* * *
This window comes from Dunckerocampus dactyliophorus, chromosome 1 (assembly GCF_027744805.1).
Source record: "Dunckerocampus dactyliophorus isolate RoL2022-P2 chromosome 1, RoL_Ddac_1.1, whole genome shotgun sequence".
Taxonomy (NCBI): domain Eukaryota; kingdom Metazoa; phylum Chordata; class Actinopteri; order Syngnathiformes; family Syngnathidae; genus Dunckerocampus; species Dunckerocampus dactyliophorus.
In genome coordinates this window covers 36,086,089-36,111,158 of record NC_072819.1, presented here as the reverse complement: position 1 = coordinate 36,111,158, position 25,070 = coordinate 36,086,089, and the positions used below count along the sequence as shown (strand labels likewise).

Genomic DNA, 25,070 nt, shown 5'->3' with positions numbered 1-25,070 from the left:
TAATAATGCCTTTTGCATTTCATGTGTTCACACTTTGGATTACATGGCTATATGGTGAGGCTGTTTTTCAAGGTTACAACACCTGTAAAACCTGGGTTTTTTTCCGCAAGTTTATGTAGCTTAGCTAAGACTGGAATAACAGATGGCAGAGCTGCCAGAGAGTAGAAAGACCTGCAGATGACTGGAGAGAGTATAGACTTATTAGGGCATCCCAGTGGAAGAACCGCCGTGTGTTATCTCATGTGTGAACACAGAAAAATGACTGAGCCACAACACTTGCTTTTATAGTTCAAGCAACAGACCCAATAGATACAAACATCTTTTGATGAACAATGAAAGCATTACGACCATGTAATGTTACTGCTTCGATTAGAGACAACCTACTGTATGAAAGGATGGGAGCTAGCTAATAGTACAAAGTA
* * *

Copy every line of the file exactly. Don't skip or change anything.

This window comes from Dunckerocampus dactyliophorus, chromosome 1 (assembly GCF_027744805.1).
Source record: "Dunckerocampus dactyliophorus isolate RoL2022-P2 chromosome 1, RoL_Ddac_1.1, whole genome shotgun sequence".
Taxonomy (NCBI): domain Eukaryota; kingdom Metazoa; phylum Chordata; class Actinopteri; order Syngnathiformes; family Syngnathidae; genus Dunckerocampus; species Dunckerocampus dactyliophorus.
In genome coordinates this window covers 36,086,089-36,111,158 of record NC_072819.1, presented here as the reverse complement: position 1 = coordinate 36,111,158, position 25,070 = coordinate 36,086,089, and the positions used below count along the sequence as shown (strand labels likewise).

Genomic DNA, 25,070 nt, shown 5'->3' with positions numbered 1-25,070 from the left:
TAATAATGCCTTTTGCATTTCATGTGTTCACACTTTGGATTACATGGCTATATGGTGAGGCTGTTTTTCAAGGTTACAACACCTGTAAAACCTGGGTTTTTTTCCGCAAGTTTATGTAGCTTAGCTAAGACTGGAATAACAGATGGCAGAGCTGCCAGAGAGTAGAAAGACCTGCAGATGACTGGAGAGAGTATAGACTTATTAGGGCATCCCAGTGGAAGAACCGCCGTGTGTTATCTCATGTGTGAACACAGAAAAATGACTGAGCCACAACACTTGCTTTTATAGTTCAAGCAACAGACCCAATAGATACAAACATCTTTTGATGAACAATGAAAGCATTACGACCATGTAATGTTACTGCTTCGATTAGAGACAACCTACTGTATGAAAGGATGGGAGCTAGCTAATAGTACAAAGTA